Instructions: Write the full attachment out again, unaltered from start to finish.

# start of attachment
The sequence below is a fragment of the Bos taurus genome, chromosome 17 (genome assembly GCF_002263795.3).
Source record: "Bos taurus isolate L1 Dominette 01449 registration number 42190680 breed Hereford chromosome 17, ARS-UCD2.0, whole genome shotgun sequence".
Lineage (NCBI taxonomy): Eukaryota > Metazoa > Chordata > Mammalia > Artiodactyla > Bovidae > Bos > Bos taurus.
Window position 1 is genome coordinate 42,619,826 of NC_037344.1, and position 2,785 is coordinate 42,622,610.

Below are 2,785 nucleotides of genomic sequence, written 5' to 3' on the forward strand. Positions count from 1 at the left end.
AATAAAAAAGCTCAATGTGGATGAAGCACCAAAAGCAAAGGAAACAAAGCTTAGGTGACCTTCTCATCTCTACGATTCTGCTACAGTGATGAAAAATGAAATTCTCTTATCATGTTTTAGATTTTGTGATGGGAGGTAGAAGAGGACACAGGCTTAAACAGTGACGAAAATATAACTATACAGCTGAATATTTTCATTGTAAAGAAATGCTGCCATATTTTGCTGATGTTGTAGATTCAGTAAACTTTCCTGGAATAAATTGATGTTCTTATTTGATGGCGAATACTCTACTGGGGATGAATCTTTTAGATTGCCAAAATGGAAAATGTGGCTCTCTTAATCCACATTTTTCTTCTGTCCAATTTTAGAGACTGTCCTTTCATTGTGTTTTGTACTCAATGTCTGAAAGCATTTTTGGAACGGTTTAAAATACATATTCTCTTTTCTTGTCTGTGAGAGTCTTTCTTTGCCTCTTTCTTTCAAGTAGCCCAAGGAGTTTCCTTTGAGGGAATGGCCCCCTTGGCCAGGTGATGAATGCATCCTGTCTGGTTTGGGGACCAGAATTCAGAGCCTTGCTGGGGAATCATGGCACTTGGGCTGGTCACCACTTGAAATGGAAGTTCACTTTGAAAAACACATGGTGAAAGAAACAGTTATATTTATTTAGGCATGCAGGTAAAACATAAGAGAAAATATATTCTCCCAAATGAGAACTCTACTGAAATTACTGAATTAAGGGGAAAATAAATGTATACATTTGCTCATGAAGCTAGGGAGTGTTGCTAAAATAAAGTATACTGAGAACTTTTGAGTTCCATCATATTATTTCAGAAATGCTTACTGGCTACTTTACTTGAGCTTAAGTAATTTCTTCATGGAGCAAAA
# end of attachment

The sequence below is a fragment of the Bos taurus genome, chromosome 17 (genome assembly GCF_002263795.3).
Source record: "Bos taurus isolate L1 Dominette 01449 registration number 42190680 breed Hereford chromosome 17, ARS-UCD2.0, whole genome shotgun sequence".
Lineage (NCBI taxonomy): Eukaryota > Metazoa > Chordata > Mammalia > Artiodactyla > Bovidae > Bos > Bos taurus.
Window position 1 is genome coordinate 42,619,826 of NC_037344.1, and position 2,785 is coordinate 42,622,610.

Below are 2,785 nucleotides of genomic sequence, written 5' to 3' on the forward strand. Positions count from 1 at the left end.
AATAAAAAAGCTCAATGTGGATGAAGCACCAAAAGCAAAGGAAACAAAGCTTAGGTGACCTTCTCATCTCTACGATTCTGCTACAGTGATGAAAAATGAAATTCTCTTATCATGTTTTAGATTTTGTGATGGGAGGTAGAAGAGGACACAGGCTTAAACAGTGACGAAAATATAACTATACAGCTGAATATTTTCATTGTAAAGAAATGCTGCCATATTTTGCTGATGTTGTAGATTCAGTAAACTTTCCTGGAATAAATTGATGTTCTTATTTGATGGCGAATACTCTACTGGGGATGAATCTTTTAGATTGCCAAAATGGAAAATGTGGCTCTCTTAATCCACATTTTTCTTCTGTCCAATTTTAGAGACTGTCCTTTCATTGTGTTTTGTACTCAATGTCTGAAAGCATTTTTGGAACGGTTTAAAATACATATTCTCTTTTCTTGTCTGTGAGAGTCTTTCTTTGCCTCTTTCTTTCAAGTAGCCCAAGGAGTTTCCTTTGAGGGAATGGCCCCCTTGGCCAGGTGATGAATGCATCCTGTCTGGTTTGGGGACCAGAATTCAGAGCCTTGCTGGGGAATCATGGCACTTGGGCTGGTCACCACTTGAAATGGAAGTTCACTTTGAAAAACACATGGTGAAAGAAACAGTTATATTTATTTAGGCATGCAGGTAAAACATAAGAGAAAATATATTCTCCCAAATGAGAACTCTACTGAAATTACTGAATTAAGGGGAAAATAAATGTATACATTTGCTCATGAAGCTAGGGAGTGTTGCTAAAATAAAGTATACTGAGAACTTTTGAGTTCCATCATATTATTTCAGAAATGCTTACTGGCTACTTTACTTGAGCTTAAGTAATTTCTTCATGGAGCAAAA